Surprise, surprise! I woke up, looked in the mirror and discovered I’m still here. You may have done the same; especially if you’re reading this. I mention this simply because the old end-of-the-world seers are at it again.

You may recall that one of my columns a few years back had focused on these prognosticators whose whole existence seems to be centered on foretelling the end of the world. When the sun rises the next day, they always have an excuse as to why we’re still here; the likes of which only Hollywood could conjure.

There were others, but the late Harold Camping, an 89-year-old evangelist, was notably one. After his second doomsday prediction of Friday, May 21, 2011 failed, he explained (with a straight face) how he miscalculated the math, missing it by only five months. It should have been Friday, Oct. 21.

I suppose that could happen to any octogenarian who may be suffering from advanced senility. Afterward, he said he really meant 14 months later. That would’ve made it Friday, December 21, 2012, the same day the Mayans picked. He never explained why it’s always a Friday, or the 21st of the month. If I missed that much, I’d find a new line of work. That, of course, was his fourth chance at predicting Armageddon and we’re still here.

Now there’s David Meade, a new clairvoyant on the block. While there have been numerous predictions of Armageddon, this one is apparently real; at least it is for conspiracy theorists. It’s based in part by what Meade said in his book, "The 2017 Arrival." Apparently, it had to do with the solar eclipse of Aug. 21 in conjunction with the planet Nibiru, and when Nibiru would collide with the earth.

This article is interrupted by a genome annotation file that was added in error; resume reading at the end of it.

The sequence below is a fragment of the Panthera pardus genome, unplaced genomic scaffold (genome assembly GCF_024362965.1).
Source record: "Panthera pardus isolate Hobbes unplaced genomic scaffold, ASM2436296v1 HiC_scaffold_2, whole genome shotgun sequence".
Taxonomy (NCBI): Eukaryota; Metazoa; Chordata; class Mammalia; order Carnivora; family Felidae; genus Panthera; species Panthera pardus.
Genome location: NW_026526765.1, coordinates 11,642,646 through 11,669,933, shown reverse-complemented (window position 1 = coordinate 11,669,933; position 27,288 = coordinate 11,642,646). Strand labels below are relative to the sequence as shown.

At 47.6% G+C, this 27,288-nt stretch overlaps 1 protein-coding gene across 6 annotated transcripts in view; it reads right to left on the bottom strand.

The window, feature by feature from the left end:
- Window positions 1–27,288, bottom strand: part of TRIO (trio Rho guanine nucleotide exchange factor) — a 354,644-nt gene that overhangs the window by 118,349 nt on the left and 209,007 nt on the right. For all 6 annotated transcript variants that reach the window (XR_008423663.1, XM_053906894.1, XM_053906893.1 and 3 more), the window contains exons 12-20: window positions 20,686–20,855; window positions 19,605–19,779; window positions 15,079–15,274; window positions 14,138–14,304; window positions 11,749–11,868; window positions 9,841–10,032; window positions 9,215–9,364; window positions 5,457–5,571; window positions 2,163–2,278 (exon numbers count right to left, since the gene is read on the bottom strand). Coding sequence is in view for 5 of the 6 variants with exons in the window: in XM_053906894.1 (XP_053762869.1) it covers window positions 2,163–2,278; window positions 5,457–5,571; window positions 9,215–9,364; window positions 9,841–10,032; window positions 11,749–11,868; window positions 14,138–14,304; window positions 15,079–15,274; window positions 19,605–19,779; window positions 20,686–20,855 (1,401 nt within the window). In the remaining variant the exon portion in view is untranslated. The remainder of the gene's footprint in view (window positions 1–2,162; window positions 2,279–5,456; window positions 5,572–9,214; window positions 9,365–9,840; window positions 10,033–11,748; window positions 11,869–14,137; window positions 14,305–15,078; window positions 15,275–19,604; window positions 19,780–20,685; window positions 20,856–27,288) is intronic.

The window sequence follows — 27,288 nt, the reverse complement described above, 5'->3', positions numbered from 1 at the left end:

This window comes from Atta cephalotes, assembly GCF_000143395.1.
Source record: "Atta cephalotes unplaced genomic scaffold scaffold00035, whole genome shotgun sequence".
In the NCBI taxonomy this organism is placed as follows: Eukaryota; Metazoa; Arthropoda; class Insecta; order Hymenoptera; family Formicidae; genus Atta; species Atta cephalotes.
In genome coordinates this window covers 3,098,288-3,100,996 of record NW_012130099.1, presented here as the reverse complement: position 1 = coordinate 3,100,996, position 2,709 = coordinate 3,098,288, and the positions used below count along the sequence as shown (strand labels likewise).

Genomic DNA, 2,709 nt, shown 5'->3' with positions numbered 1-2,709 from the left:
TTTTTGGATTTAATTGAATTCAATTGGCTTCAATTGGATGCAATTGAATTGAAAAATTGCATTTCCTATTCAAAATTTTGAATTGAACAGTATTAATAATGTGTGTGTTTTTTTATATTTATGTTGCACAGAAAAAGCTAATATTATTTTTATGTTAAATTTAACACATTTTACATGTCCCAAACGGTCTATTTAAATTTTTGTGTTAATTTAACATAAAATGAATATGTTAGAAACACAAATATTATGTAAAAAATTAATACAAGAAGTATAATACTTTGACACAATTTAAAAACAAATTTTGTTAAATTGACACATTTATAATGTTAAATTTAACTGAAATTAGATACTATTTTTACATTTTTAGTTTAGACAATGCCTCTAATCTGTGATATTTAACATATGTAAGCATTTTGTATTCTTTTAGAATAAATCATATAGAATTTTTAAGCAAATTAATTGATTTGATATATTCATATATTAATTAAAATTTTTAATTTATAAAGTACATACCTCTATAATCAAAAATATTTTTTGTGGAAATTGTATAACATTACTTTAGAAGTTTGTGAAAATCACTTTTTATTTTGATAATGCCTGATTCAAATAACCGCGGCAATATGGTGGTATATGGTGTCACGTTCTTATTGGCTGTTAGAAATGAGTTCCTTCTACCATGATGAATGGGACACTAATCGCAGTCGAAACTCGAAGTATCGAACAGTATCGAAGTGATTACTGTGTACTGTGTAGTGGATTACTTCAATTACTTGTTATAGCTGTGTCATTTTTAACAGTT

What’s that? You say you’ve never heard of the planet Nibiru? Well relax. Neither has anyone else, including the National Aeronautic and Space Administration. So don’t expect little green, eyeball bulging Nibirucians with bobbing antennae extending from behind their ears scaring you into believing Meade and his ill ilk.

This latest nut predicted the world would end on Saturday, Sept. 23, 2017 (at least the day and date were changed). Nibiru would reportedly collide with Earth, ending civilization as we know it. The next day he picked another date, Oct. 15, 2017 and now says it’s this new date that may usher in the earth’s destruction.

Whew! These errors are enough for St. Peter to pull a Donald Trump and tell these guys, "You’re fired."

According to various news sources, Meade claims the August solar eclipse was a huge forerunner and had doomsday conspiracy theorists claiming that Nibiru’s earthly collision would cause Armageddon. As proof, these not-so-swift conspiracy theorists wretchedly cite the devastating hurricanes that decimated the Caribbean, and the earthquakes that rocked Mexico.

If you fear the world is ending, you should know that the British Ministry of Defense (MoD) slammed the doomsday theorists; mainly due to no hard scientific evidence underpinning these latest claims; that it's just the same old doomsday nonsense they've seen time and again.

Sadly, it’s laughable. But the worst case scenario is tragic. The vulnerable could be pushed toward suicide if they think the world's going to end in a few days.

Even NASA purged these rumors. Accordingly, a fictitious story claimed Nibiru was a creative planet of the ancient Sumerians and is headed toward Earth. This catastrophe was first predicted for May 2003. When nothing happened the doomsday date was advanced to 2012 and linked to one of the cycles in the ancient Mayan calendar for the winter solstice.

But just in case both the MoD and NASA are wrong, let’s all hope none of them gets it right. And then pray St. Peter never replaces these screwballs.

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